Defense-related research leads to the computer, the world enters the atomic age and TV conquers America.


Magnetron oscillator

An early version of the magnetron oscillator, the first device capable of producing very high power at microwave frequencies, is built, allowing great advances in radar technology.

Ising model

Mathematical chemist Lars Onsager provides a solution to the two-dimensional Ising model that accurately predicts the behavior of a magnet.

First computer

The Electronic Numerical Integrator and Calculator (ENIAC), the world's first electronic computer, is completed, three years after building was begun.

Discovering NMR

American physicists Edward Purcell and Felix Bloch independently discover nuclear magnetic resonance (NMR), the selective absorption of electromagnetic radiation by the nuclei of certain atoms exposed to a strong, static magnetic field.

Transister invented

A team of physicists employed at the Bell Telephone Laboratories invent the transistor, an electronic device composed of a semiconductor and at least three electrodes that is chiefly used for amplification or switching. The transistor subsequently begins to replace vacuum tubes in electronics.

Quantum electrodynamics

American physicists Richard Feynman and Julian Schwinger independently formulate a theory of quantum electrodynamics that merges quantum mechanics with Albert Einstein's special theory of relativity. At approximately the same time, the equivalent theory of Japanese physicist Tomonaga Shin'ichiro, which was published several years earlier in Japan, gains international attention.

Magnetic tape

"The Bing Crosby Show" becomes the first radio program broadcast from magnetic tape.

MIT's Whirlwind

Magnetic core memory is introduced and enables a team of scientists and engineers at MIT to construct Whirlwind (completed in 1951), the world’s first computer to operate in real time.

Seeing magnetic domains

The first observation of magnetic domains by the Kerr effect is reported.

Ceramic magnets

The Phillips Company announces the development of barium- and strontium-based ceramic magnets.

Integrated circuit

Jack Kilby, an electrical engineer working at Texas Instruments, and Robert Noyce of Fairchild Semiconductor independently invent the integrated circuit, a device consisting of multiple electronic components and their interconnections etched or imprinted on a thin substrate.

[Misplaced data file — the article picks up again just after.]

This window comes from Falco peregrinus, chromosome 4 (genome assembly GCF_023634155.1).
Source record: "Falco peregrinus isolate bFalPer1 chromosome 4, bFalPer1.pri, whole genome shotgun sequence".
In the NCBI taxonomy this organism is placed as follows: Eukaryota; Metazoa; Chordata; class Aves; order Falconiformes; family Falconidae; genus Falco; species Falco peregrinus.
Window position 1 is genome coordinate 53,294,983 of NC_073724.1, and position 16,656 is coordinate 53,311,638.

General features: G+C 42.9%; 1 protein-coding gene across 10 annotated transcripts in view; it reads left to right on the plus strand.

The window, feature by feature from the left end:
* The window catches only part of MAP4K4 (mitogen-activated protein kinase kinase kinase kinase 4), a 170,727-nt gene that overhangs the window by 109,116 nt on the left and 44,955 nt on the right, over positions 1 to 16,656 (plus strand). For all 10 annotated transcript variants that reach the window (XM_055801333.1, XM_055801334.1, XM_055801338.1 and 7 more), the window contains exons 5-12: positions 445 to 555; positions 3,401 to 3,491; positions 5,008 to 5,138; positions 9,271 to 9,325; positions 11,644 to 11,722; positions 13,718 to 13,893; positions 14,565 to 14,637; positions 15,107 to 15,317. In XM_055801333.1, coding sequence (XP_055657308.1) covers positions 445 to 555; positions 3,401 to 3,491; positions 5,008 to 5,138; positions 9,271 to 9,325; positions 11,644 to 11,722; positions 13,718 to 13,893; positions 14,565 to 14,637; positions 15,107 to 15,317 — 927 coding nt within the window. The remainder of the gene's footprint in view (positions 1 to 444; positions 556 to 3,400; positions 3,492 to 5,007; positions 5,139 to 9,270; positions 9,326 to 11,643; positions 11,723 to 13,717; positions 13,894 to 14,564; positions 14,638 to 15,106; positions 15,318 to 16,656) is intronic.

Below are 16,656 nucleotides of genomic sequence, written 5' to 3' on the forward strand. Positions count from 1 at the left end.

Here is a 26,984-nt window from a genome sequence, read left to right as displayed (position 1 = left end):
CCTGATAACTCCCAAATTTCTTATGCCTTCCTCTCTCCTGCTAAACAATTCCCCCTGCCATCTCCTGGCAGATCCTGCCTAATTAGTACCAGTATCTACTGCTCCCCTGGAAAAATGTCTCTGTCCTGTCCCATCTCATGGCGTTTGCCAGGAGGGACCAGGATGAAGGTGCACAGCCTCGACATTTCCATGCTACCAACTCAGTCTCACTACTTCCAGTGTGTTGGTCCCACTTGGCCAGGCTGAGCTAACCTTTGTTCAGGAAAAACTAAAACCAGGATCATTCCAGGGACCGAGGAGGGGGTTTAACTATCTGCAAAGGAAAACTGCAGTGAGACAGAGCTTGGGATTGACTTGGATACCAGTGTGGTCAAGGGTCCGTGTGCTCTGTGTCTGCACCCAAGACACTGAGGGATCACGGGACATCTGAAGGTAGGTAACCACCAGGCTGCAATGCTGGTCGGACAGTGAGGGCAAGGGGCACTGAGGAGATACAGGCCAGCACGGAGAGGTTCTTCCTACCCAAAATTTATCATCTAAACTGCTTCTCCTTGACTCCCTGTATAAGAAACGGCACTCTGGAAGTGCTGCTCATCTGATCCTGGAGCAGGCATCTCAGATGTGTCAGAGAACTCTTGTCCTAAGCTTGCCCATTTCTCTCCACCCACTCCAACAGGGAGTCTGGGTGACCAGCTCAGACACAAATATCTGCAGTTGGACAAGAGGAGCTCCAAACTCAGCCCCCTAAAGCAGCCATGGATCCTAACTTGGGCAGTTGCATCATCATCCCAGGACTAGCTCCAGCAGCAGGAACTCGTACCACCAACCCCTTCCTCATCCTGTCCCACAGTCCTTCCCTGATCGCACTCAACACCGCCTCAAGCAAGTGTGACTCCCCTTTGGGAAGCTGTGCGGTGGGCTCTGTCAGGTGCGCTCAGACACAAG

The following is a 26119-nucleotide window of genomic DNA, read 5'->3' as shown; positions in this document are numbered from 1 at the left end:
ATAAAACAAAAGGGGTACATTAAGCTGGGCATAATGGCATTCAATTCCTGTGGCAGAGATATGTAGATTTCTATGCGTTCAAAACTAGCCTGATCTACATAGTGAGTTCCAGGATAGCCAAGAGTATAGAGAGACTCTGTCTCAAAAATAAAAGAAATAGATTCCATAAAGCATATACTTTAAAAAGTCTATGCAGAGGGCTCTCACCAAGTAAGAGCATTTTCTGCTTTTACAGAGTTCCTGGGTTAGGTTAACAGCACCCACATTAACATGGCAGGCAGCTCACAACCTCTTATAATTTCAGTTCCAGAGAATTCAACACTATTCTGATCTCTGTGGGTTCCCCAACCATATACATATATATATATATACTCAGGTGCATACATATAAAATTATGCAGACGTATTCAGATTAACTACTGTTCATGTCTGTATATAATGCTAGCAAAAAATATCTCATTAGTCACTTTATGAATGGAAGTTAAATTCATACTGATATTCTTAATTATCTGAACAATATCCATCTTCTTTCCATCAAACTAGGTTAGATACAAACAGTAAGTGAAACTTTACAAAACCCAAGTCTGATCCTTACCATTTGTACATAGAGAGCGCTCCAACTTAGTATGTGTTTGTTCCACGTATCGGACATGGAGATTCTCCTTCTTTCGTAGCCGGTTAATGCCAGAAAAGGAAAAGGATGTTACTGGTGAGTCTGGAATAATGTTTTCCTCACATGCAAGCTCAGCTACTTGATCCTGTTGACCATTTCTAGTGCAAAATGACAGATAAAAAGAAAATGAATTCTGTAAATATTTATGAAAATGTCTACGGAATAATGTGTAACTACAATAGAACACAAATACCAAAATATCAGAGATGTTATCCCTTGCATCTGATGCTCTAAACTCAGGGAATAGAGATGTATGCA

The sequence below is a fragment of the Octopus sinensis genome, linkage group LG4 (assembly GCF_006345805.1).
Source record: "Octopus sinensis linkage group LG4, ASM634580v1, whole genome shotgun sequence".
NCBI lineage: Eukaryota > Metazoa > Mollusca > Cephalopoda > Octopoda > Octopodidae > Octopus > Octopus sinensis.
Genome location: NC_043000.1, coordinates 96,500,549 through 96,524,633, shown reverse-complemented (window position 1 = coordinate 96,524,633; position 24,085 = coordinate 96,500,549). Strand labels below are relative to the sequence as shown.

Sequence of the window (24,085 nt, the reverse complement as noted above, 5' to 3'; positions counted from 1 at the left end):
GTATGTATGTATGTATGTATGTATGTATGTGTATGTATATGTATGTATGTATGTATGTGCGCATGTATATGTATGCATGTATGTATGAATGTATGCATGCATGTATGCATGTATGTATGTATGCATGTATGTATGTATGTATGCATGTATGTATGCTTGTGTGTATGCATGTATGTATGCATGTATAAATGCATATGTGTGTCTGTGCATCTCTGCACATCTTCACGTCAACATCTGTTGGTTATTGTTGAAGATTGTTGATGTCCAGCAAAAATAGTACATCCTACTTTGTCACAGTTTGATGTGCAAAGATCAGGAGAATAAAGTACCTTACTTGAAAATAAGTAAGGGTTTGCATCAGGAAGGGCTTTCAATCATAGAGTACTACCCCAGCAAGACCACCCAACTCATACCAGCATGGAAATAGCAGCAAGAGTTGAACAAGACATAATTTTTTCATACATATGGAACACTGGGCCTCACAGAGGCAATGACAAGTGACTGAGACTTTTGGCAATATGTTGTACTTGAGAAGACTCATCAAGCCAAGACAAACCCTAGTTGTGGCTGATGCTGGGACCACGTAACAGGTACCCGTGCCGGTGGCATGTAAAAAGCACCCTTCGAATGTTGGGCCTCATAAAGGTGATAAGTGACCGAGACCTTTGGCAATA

Bubble chamber

American physicist Donald Glaser builds the first working bubble chamber, a radiation detection device that enables the observation of the paths of subatomic particles.

Solar battery

At Bell Laboratories Calvin Fuller, Daryl Chapin and Gerald Pearson invent the first solar battery, which converted about 6 percent of sunlight into electricity and was used to power a radio transmitter during its first public demonstration.

Nuclear power station

For the first time on a large scale, radioactive materials are utilized as fuel to generate electricity when the first commercial nuclear power station, Calder Hall, is established in England.

Theory of superconductivity

American physicists John Bardeen, Leon Cooper and John Robert Schrieffer develop a successful, far-reaching theory explaining why some materials at extremely low temperatures conduct electricity without resistance, the BCS theory of superconductivity.

Nuclear power in the U.S.

The Shippingport Atomic Power Station opens in Pennsylvania, the first civilian nuclear power plant in the U.S.
More in this category: « 1930-1939 1960-1979 »
National Maglab Logo

Magnet Academy is a free resource on magnetism & electricity brought to you by the Center for Integrating Research + Learning at the National High Magnetic Field Laboratory.